coca cola

Sales: £1,145.8m (-2.6%)

Coke has become a byword for excessive sugar consumption. And with sugar the white devil of the age, it’s no surprise Coke is suffering. Britain’s biggest grocery brand has been hit by the seventh largest value loss of the year, with sales down £30.1m and 23.8 million (2.8%) fewer units sold. Ouch.

“It’s fair to say it’s been a challenging year,” says Coca-Cola Enterprises general manager Leendert den Hollander. “There’s never been more scrutiny of the category on sugar than there is now.”

See the performance of red Coke for the impact of that scrutiny: £26.3m (4.2%) has been wiped off its value, which now stands at £599.2m; 17.6 million fewer units (3.7%) have been sold. It’s still huge, of course, but if we were measuring red Coke as a brand in its own right, it would have lost its standing as Britain’s second biggest brand to Walkers (3) in the past year.

Diet, Zero and Life now account for 44.6% of the 830.4 million units shifted in the past year, up from 44.2% a year ago; no and low sugar has racked up £546.6m, or 47.7% of the brand’s total sales, up from 47% a year ago. This shift is the result of the wider debate around health - and CCE’s response to it.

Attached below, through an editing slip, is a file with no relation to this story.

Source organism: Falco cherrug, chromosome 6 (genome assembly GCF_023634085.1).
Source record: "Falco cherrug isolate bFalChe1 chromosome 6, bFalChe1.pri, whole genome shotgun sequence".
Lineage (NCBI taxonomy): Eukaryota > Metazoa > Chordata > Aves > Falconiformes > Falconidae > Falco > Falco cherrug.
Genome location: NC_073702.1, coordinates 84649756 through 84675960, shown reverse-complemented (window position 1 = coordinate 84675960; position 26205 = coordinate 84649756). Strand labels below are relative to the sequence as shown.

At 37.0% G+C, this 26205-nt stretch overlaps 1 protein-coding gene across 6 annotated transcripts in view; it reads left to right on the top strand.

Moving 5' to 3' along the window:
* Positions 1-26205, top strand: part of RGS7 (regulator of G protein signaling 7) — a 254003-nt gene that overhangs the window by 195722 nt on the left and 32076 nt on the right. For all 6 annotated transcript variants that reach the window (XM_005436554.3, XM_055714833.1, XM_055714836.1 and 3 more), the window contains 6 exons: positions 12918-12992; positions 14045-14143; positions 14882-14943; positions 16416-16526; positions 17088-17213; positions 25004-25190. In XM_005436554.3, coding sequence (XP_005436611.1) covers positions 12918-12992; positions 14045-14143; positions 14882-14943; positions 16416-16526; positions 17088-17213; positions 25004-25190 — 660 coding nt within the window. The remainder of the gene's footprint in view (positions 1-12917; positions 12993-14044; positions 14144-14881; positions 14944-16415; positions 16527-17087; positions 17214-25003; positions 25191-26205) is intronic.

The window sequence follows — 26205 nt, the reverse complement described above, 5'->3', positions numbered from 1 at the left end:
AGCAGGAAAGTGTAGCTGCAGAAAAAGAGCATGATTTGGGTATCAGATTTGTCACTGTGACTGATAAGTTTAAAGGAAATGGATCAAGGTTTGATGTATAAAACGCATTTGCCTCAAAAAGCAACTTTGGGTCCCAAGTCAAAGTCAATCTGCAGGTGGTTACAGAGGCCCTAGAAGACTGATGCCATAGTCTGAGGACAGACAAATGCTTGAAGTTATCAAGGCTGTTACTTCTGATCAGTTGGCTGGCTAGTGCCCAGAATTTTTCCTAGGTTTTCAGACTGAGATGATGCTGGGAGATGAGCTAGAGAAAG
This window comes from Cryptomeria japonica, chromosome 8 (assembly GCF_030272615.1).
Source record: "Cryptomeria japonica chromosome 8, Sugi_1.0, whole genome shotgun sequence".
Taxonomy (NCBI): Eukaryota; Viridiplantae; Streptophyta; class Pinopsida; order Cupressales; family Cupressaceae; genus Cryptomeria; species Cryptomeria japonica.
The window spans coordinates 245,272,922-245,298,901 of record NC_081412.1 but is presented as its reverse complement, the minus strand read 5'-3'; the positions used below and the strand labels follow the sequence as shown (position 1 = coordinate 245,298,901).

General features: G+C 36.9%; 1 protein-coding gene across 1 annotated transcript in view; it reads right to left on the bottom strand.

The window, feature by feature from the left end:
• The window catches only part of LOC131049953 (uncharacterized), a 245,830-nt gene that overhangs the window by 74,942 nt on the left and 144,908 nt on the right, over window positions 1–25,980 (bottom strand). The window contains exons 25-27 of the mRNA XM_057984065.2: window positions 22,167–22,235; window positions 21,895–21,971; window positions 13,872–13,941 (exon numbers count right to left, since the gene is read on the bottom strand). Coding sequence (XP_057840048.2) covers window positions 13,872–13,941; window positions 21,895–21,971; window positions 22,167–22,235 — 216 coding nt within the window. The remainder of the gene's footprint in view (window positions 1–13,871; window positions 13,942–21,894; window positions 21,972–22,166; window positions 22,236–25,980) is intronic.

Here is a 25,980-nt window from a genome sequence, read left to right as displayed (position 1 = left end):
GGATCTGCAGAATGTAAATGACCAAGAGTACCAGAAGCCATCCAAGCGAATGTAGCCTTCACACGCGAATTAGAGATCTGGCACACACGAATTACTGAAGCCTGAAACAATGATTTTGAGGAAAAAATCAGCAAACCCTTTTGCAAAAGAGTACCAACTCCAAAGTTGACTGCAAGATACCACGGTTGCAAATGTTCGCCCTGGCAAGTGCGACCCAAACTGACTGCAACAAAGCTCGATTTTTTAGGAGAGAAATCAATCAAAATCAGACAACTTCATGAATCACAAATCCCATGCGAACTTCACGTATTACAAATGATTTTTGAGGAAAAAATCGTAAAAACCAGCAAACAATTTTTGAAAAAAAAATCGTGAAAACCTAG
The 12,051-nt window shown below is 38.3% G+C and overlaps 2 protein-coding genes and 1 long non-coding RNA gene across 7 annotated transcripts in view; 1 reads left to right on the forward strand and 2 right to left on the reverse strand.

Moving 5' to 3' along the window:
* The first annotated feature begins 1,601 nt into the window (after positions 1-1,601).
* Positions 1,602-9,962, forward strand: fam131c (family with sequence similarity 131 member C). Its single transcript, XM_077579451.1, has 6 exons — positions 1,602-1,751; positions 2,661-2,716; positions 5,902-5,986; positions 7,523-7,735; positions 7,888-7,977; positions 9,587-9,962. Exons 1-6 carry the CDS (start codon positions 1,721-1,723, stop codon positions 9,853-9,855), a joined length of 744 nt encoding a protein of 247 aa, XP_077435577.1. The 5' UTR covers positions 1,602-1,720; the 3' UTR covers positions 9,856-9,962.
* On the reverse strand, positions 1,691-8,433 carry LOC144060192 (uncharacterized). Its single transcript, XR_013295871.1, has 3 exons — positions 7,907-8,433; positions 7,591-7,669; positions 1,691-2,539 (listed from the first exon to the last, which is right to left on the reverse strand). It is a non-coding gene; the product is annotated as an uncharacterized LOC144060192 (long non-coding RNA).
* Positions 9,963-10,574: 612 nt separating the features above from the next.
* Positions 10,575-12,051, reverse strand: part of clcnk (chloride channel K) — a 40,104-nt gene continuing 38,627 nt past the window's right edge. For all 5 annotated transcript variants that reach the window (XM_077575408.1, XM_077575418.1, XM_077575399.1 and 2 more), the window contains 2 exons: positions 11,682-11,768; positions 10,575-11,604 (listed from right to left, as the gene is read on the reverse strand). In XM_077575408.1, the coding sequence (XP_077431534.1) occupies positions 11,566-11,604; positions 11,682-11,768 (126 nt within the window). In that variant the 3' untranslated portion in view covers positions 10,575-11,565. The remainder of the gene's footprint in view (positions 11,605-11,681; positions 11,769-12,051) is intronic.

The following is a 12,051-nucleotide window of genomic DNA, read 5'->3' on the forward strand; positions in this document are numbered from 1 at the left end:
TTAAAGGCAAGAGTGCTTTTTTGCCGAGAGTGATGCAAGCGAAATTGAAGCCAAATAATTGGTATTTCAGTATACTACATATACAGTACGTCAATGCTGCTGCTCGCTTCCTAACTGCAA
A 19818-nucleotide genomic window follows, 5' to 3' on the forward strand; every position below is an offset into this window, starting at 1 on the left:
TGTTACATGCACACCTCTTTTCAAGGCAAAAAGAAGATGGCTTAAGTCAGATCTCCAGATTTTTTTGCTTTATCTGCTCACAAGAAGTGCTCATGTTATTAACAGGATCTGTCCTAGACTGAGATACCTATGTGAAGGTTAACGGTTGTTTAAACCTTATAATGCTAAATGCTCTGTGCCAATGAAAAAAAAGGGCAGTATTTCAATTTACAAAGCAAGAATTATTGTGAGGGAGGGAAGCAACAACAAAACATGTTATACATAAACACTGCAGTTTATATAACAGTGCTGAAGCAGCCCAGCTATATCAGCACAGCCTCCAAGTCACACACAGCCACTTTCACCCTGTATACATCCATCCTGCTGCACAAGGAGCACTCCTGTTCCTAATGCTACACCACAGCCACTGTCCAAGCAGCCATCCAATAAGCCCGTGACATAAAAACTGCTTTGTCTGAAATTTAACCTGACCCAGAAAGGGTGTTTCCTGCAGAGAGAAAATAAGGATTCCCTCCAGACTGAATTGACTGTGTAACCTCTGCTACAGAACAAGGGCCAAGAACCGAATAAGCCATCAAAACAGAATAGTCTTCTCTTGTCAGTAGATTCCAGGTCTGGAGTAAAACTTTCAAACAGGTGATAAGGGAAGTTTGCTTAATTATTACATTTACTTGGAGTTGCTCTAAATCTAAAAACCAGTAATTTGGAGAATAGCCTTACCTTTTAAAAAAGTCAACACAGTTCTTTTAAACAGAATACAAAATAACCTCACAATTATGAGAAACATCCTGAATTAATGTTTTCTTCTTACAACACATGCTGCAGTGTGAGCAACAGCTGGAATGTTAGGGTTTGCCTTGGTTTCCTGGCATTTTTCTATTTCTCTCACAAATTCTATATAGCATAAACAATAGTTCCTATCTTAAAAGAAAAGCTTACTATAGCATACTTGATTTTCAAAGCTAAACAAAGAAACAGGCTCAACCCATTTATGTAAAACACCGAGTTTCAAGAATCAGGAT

“I’d talk about our strategy in just five words: ‘inspiring sustainable soft drink choices,’” says den Hollander, pointing to the masterbrand campaign that kicked off in the UK last March and for the first time saw all four Cokes advertised as a single brand. The strategy has since been rolled out globally.

Growing emphasis on no or low sugar lines could prove crucial in appeasing health lobbyists. “We don’t debate that there’s an obesity crisis,” says den Hollander, adding volumes of Diet, Zero and Life are up (in litres; Diet and Zero units are down due to a shift to larger multipacks). “What we’d debate is whether a sugar tax, apart from the fact that we already pay 20% in VAT, will change consumer behaviour or deal with the obesity crisis.”

Hence Diet, Zero and Life being brought to the fore in Coke’s ads - the ‘choice’ part of den Hollander’s mantra. Not that it’s delivered much growth so far: only Life is up, by 44.3% to £21.1m. And full-year sales don’t tell the whole story: sales crashed 60.5% in the last four months of 2015, as the trade support given to Life after launch in 2014 tailed off.

Growth could have been hampered by confusion over what Life actually is. In January, CCE announced the scrapping of the original Life, which had 33% less sugar than red Coke, after admitting half of consumers didn’t understand what it is. Production of the new Coke Life, which has 45% less sugar than red Coke, began this week. The aim now is to spread the word about the new, lower-sugar Life.

“Repeat sale rates on Coke Life are in the high 30s; take any benchmark in fmcg and that’s very good,” says den Hollander. “We’re going to a new look, a new formula and a new campaign talking about its specifics. There’s a great opportunity to build awareness, trial and the brand.”

Whether that ends Coke’s associations with the obesity crisis is another matter.